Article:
23 OCTOBER. DAVID SCRIVEN: A WORLD WE HAVE LOST: OSSETT AND HORBURY IN THE SEVENTEENTH CENTURY
Neither Ossett nor Horbury escaped the impact of the English Civil Wars. Not only was there fighting around both places, but local men fought for either the King or Parliament. The communities they came from were small, their populations numbered in the hundreds rather than the thousands. Periodically both suffered from epidemics and from harvest failures which caused a sharp increase in the number of deaths. 1623 was a particularly bad year, and not just in Ossett and Horbury but across the whole North of England. Farming was the principal occupation of the inhabitants: wills and inventories mention the crops, livestock and equipment such as ploughs and wains. Next to farming in importance was the making of woollen cloth. The key figures in the woollen industry were the clothiers who bought the wool, had it spun and woven and then sold their cloth to merchants at Wakefield’s weekly market. In both Ossett and Horbury there were deep divisions between the richest and the poorest inhabitants. Among the richest was Dame Sarah Monson, whose home was Horbury Old Hall. She left monetary bequests amounting to £500 in her will and set aside another £100 for the cost of her funeral in Wakefield. Among the poorest inhabitants was Mary Oxley of Ossett who was excused paying the 1672 hearth tax because of her poverty. There were also religious divisions in the two communities. After the restoration of Charles II some inhabitants refused to conform to the Church of England. One was John Issott of Horbury who was a member of William Marshall’s Independent congregation at Woodkirk. Another was John Bradford of Ossett who became a member of the Society of Friends. Like other Nonconformists, Bradford suffered for his faith. Arrested at a religious meeting in Wakefield, he was imprisoned in York Castle. Only with the Toleration Act of 1689 did the persecution of Nonconformists cease.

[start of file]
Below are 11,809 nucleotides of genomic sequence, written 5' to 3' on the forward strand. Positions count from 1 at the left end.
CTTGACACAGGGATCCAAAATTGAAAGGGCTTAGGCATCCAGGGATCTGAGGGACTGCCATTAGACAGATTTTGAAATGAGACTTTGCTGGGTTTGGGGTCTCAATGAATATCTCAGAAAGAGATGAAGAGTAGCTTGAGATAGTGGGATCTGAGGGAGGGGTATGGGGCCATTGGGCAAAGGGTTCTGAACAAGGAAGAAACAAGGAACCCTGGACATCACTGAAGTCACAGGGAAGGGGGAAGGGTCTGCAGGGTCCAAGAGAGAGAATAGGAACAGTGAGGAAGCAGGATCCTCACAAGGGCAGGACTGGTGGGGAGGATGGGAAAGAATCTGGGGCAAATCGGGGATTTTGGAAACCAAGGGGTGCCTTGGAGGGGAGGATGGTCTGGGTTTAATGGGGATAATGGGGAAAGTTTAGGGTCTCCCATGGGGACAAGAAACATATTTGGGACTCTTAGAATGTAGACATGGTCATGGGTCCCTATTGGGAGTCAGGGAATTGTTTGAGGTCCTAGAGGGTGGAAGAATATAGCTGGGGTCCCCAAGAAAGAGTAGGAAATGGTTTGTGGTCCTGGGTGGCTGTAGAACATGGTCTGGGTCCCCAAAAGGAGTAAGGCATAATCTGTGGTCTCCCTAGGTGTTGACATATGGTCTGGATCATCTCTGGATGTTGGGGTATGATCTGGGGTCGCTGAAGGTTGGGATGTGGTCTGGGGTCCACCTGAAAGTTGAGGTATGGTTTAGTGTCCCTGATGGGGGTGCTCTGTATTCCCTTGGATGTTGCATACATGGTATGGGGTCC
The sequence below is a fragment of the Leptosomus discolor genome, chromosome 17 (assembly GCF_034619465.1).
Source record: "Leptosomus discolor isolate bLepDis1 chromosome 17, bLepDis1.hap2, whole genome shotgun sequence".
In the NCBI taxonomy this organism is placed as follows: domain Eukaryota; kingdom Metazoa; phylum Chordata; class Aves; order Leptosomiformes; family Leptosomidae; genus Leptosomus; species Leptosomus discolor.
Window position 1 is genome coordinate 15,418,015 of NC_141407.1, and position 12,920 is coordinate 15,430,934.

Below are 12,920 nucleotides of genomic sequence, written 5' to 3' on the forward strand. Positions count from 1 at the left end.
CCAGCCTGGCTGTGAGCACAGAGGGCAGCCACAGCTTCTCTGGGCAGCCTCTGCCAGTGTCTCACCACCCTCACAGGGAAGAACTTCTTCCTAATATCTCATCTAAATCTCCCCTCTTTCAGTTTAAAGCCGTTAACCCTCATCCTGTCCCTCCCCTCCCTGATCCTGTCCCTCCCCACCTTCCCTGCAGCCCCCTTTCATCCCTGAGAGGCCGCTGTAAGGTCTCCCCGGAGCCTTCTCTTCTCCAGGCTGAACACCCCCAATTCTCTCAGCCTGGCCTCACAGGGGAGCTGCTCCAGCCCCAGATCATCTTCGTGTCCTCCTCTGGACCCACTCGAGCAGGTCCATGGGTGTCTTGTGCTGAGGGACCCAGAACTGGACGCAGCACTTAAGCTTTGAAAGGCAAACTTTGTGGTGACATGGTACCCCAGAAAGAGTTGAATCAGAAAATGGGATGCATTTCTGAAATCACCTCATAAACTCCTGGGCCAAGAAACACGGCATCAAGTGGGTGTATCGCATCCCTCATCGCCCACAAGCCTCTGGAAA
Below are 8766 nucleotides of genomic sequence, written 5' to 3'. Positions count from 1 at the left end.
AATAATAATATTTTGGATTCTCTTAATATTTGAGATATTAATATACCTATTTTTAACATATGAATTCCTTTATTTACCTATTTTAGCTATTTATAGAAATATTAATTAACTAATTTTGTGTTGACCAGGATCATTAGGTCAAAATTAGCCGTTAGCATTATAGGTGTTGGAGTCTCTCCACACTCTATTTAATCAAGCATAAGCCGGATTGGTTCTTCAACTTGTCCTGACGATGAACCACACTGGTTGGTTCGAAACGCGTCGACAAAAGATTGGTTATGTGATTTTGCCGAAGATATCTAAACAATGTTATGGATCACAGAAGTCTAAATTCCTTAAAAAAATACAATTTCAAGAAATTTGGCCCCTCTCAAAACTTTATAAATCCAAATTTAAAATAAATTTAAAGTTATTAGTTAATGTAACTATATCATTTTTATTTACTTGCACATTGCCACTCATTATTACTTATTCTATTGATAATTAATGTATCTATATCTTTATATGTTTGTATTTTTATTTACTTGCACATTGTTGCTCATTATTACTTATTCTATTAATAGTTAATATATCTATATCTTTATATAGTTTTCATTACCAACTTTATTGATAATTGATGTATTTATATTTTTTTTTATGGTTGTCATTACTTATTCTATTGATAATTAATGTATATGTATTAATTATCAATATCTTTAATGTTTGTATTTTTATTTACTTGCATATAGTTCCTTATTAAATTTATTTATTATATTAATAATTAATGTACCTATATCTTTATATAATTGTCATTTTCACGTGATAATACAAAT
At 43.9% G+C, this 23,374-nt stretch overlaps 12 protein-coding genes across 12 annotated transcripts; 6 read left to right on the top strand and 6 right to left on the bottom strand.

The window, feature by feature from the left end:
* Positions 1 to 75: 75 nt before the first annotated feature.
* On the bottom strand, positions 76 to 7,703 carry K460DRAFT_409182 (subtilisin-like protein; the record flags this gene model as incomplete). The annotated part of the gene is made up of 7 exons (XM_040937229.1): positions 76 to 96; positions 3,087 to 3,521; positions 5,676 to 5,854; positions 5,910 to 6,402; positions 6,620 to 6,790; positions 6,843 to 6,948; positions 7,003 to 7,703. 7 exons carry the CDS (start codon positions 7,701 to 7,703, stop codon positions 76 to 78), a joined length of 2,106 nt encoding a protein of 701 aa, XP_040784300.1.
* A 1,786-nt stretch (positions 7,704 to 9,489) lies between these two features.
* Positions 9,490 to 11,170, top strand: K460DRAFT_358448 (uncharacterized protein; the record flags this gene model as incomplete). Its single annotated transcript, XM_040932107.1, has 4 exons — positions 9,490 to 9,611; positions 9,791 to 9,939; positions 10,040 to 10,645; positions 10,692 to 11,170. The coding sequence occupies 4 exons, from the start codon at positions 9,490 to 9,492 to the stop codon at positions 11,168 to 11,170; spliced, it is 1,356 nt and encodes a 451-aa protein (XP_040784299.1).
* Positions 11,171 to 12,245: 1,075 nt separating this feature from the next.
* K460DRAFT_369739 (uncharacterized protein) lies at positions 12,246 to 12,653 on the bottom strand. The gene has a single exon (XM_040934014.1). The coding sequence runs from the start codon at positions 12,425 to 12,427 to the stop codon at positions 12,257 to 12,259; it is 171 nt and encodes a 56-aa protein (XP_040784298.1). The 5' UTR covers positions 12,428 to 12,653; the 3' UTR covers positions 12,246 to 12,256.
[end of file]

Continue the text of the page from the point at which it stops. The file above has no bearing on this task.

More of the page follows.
25 SEPTEMBER 2017 – ERIC JACKSON: THE BARNBOW LASSES
Mr Jackson’s interest in the Barnbow munitions works was aroused when he found the names of two women, Jane Few and Helena Beckett, on the war memorial at All Saints Church in Pontefract. They had been among 35 women killed in an explosion at the works on the night of 5 December 1916. Today there is little to see of the works, but during the First World War 16,000 people were employed there, 93% of them women. Barnbow was opened in 1915 as a shell filling factory in response to the British army’s massive demand for munitions. Working there was dangerous, not only because of the risks of explosions, but also because of the damage exposure to explosives did to the long term health of the women. However, wages at Barnbow were high – on average £3 a week – and free rail transport was provided to the works and this attracted women workers from York, Pontefract and Castleford as well as Leeds. Although the site was cleared after the First World War, the memory of the Barnbow lasses has been revived in recent years in a number of ways among them several memorials, streets named after some of the victims of the 1916 explosion and a play.